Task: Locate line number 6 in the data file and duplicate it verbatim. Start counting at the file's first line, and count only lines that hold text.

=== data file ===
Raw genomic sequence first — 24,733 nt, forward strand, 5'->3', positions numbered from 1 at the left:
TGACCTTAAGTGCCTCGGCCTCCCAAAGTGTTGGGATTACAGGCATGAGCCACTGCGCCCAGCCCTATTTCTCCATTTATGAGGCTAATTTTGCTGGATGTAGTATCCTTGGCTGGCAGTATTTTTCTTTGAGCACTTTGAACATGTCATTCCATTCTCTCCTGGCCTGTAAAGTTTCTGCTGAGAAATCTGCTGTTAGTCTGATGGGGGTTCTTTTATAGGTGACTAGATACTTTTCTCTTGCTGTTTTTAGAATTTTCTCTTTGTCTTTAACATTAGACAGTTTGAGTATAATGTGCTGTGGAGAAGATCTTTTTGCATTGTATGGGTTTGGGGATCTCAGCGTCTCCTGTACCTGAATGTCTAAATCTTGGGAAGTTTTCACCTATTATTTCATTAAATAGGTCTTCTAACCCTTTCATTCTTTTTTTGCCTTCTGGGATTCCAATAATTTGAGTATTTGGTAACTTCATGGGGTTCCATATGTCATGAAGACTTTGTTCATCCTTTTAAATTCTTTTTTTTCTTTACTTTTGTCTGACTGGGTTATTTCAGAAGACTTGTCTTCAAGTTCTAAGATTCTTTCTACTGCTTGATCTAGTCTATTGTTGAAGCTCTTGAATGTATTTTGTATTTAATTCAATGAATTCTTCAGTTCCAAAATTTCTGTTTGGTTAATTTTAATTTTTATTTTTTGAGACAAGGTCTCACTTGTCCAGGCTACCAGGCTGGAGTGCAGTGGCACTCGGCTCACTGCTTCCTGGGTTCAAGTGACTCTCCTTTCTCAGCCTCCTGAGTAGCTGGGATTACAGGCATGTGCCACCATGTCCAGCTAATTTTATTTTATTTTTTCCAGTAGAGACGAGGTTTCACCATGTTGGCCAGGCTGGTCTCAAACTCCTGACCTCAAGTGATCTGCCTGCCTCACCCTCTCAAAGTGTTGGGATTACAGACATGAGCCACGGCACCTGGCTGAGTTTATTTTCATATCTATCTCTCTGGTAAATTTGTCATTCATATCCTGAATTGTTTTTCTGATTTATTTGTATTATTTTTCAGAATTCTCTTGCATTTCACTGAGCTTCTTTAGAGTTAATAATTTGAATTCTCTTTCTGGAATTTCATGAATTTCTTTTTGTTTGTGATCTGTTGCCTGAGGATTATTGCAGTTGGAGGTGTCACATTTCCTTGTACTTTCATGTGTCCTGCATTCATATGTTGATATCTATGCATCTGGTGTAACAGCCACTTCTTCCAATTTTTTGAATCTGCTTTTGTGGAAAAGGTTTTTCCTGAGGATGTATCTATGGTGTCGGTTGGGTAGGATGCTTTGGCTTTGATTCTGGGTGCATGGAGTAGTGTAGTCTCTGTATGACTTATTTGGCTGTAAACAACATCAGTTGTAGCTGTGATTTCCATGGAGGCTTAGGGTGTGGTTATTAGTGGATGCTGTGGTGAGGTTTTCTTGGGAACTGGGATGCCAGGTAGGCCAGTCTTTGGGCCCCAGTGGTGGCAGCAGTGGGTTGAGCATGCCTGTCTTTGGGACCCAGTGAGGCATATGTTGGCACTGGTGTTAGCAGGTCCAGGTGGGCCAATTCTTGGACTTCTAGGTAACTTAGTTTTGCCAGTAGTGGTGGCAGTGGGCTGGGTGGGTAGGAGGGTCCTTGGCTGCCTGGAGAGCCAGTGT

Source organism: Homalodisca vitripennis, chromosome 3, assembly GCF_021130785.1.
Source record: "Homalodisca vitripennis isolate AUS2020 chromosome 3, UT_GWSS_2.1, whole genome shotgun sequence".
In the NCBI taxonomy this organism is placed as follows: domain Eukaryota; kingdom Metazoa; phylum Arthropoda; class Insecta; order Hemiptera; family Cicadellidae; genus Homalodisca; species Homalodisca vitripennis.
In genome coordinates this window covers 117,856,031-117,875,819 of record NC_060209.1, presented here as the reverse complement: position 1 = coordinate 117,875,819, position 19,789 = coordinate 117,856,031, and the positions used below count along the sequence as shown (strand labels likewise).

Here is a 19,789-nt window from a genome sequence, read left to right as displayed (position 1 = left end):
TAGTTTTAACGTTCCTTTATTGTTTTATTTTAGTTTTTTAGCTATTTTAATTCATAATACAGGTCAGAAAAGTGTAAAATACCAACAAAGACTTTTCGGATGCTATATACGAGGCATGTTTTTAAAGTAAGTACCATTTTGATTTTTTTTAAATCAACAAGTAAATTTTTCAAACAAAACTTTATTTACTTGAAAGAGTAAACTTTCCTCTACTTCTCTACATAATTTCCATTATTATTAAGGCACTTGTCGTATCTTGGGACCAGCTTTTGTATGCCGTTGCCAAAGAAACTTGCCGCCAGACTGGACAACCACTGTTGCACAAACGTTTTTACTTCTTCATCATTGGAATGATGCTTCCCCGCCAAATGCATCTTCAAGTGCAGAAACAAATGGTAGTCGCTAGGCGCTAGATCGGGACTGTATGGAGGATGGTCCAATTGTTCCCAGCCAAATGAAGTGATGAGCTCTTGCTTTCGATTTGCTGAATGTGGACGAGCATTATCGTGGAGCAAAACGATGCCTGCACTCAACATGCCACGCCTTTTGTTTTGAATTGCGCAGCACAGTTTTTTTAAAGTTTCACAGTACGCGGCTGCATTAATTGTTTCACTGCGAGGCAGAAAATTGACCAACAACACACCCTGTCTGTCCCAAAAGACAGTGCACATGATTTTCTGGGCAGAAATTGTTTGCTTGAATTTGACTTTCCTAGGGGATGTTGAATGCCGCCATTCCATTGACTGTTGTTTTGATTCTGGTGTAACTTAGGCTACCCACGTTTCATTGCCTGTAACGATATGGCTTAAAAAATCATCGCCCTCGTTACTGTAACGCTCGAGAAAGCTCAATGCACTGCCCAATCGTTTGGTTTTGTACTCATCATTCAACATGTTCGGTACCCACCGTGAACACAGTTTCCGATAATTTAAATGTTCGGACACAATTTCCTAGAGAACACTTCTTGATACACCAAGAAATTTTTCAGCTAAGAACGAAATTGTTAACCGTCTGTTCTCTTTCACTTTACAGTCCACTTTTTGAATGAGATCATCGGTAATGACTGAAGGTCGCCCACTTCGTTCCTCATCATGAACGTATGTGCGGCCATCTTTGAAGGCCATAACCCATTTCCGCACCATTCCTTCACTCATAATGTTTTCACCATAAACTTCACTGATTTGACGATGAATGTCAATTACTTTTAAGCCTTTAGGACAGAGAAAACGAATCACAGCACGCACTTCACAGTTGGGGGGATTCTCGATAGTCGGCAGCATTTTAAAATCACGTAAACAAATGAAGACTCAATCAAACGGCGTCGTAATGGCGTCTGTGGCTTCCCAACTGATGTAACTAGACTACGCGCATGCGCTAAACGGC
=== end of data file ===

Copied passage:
In genome coordinates this window covers 117,856,031-117,875,819 of record NC_060209.1, presented here as the reverse complement: position 1 = coordinate 117,875,819, position 19,789 = coordinate 117,856,031, and the positions used below count along the sequence as shown (strand labels likewise).